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Fighting the stigma: male survivors speak up

  • Published
  • By Senior Airman Tara Stetler
  • 375th Air Mobility Wing Public Affairs

“The way you respond to a guy could save his life,” said Steve LePore, founder of 1in6, as he spoke to a group of Airmen at the Scott Event Center about the stigmas facing male survivors of sexual assault.

“If we don’t believe a guy, if we question [his assault], if we minimize it, if we do anything other than just say ‘I believe you, and I care about you,’ we run the risk of them recoiling,” said LePore.

LePore founded the 1in6 organization in 2007 after recognizing that there were few services dedicated solely to male survivors of sexual assault and abuse. These survivors face unique societal barriers in reporting their traumas.

1in6’s name draws attention to the fact that one in six men have suffered sexual assault in their lives, and it’s the only professionally-staffed national organization that focuses on male survivors.

Scott AFB’s Sexual Assault and Prevention and Response team invited LePore to speak to Airmen on Oct. 29, 2018.

“It’s a one in six affliction, so you think about how many male service members are flying under the radar,” said 1st Lt. Thomas Berezansky, 375th Air Mobility Wing deputy sexual assault response coordinator. “It’s important to realize that, at the end of the day, people make the mission, and we need to take care of them.”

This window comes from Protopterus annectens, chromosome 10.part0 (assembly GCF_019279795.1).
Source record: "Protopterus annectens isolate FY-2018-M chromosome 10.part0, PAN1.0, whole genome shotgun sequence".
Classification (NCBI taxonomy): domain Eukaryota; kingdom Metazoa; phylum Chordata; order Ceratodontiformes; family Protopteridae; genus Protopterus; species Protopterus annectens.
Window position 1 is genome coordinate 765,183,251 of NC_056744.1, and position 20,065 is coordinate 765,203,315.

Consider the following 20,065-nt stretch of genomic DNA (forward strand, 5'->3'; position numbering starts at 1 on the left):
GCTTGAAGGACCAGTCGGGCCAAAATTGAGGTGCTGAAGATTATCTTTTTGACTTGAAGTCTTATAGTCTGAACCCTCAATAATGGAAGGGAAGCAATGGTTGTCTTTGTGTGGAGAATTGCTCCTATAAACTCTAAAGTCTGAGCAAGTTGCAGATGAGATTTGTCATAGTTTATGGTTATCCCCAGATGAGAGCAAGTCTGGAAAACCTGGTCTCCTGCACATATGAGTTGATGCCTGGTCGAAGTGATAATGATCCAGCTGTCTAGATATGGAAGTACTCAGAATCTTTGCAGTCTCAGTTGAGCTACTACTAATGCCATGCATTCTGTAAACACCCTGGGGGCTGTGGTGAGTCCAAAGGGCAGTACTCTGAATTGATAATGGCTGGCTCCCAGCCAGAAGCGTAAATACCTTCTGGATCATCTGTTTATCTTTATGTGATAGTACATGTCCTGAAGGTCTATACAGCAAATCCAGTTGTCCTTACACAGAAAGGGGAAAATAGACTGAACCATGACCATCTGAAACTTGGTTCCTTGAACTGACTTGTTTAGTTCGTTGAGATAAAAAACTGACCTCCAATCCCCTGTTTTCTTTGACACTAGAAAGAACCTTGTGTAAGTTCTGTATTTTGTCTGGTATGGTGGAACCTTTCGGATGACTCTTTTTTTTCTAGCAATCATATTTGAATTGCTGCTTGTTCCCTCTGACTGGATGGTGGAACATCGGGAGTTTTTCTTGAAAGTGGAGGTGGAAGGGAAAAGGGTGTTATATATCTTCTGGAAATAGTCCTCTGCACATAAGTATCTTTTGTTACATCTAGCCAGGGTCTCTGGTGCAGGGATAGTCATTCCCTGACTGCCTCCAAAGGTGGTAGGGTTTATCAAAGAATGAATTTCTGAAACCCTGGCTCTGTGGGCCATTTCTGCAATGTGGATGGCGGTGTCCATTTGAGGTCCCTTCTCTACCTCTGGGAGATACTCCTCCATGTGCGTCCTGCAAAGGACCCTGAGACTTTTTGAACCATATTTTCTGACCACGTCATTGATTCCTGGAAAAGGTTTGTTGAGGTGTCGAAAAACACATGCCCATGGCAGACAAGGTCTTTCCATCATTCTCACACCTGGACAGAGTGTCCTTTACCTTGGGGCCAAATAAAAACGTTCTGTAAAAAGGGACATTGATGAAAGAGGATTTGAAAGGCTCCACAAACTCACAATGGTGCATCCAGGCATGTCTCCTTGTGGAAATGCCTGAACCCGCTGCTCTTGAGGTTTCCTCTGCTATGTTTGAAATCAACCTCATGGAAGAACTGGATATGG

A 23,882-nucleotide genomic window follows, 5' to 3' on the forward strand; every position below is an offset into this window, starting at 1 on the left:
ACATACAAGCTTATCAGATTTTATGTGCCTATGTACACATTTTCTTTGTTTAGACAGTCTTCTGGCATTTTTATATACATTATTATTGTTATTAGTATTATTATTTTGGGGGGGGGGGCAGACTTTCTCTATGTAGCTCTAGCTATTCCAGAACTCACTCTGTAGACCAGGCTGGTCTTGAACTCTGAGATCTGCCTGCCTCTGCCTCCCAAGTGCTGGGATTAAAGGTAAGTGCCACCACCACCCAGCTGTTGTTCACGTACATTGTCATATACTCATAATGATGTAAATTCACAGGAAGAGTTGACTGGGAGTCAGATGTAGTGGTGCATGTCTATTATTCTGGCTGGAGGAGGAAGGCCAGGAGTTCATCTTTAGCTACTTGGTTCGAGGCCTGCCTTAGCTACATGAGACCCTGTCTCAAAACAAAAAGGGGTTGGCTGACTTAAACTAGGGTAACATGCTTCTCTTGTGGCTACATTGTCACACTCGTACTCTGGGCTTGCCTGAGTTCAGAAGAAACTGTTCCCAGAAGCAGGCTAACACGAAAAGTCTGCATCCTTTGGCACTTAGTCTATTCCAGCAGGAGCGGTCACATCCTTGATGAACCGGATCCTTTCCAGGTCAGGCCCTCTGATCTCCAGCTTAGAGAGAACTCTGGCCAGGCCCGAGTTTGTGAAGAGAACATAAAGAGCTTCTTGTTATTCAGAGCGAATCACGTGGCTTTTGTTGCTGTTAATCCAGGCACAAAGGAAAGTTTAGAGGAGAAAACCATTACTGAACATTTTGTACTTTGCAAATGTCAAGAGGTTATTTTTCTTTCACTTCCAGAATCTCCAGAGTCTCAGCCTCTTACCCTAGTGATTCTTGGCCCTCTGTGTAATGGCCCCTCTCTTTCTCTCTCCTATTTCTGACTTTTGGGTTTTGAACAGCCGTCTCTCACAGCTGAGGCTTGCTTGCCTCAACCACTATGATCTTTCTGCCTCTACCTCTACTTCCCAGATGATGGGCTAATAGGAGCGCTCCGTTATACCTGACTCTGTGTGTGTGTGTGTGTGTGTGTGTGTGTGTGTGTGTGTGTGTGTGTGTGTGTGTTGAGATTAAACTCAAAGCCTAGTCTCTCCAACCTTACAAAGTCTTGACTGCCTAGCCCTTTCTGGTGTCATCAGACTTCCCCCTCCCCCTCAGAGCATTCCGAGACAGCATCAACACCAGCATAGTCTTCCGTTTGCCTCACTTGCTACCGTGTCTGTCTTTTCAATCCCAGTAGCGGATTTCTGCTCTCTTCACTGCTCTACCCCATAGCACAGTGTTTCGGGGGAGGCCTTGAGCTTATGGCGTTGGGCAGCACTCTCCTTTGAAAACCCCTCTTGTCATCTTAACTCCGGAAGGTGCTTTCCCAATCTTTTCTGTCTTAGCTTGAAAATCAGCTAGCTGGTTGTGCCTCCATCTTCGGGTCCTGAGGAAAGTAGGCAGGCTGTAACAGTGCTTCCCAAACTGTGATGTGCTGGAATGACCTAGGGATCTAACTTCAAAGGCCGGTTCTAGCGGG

Anthony Edwards, Top Gun and ER actor and 1in6 board member, was also there to share his story.

Edwards said it’s important to visit military bases because the military has led the national sexual assault prevention effort.

“We know that when people have unprocessed trauma, they don’t function well,” said Edwards. “[Airmen] are in a situation in which people’s interactions and relationships are based on trust and being able to function together, so the need is great to have the highest functioning, healthiest force.”

LePore and Edwards spoke as both advocates and survivors when discussing the barriers men face in reporting assault or abuse. They emphasized the courage necessary to overcome these barriers.

“We’ve carried the experience for years by ourselves because we’re so fearful of other people knowing,” said LePore. “It’s like the first time you jump out of a plane, the first time you load a gun and shoot it, the first time you’re promoted. There’s all of this anxiousness and fear, so the effort it takes to come forward is herculean.”


The Scott AFB SAPR team is available to assist survivors by phone at (618)256-7272 or in-person in the basement of the 375th Air Mobility Wing headquarters building (Bldg. P-3).



Additional resources for male survivors: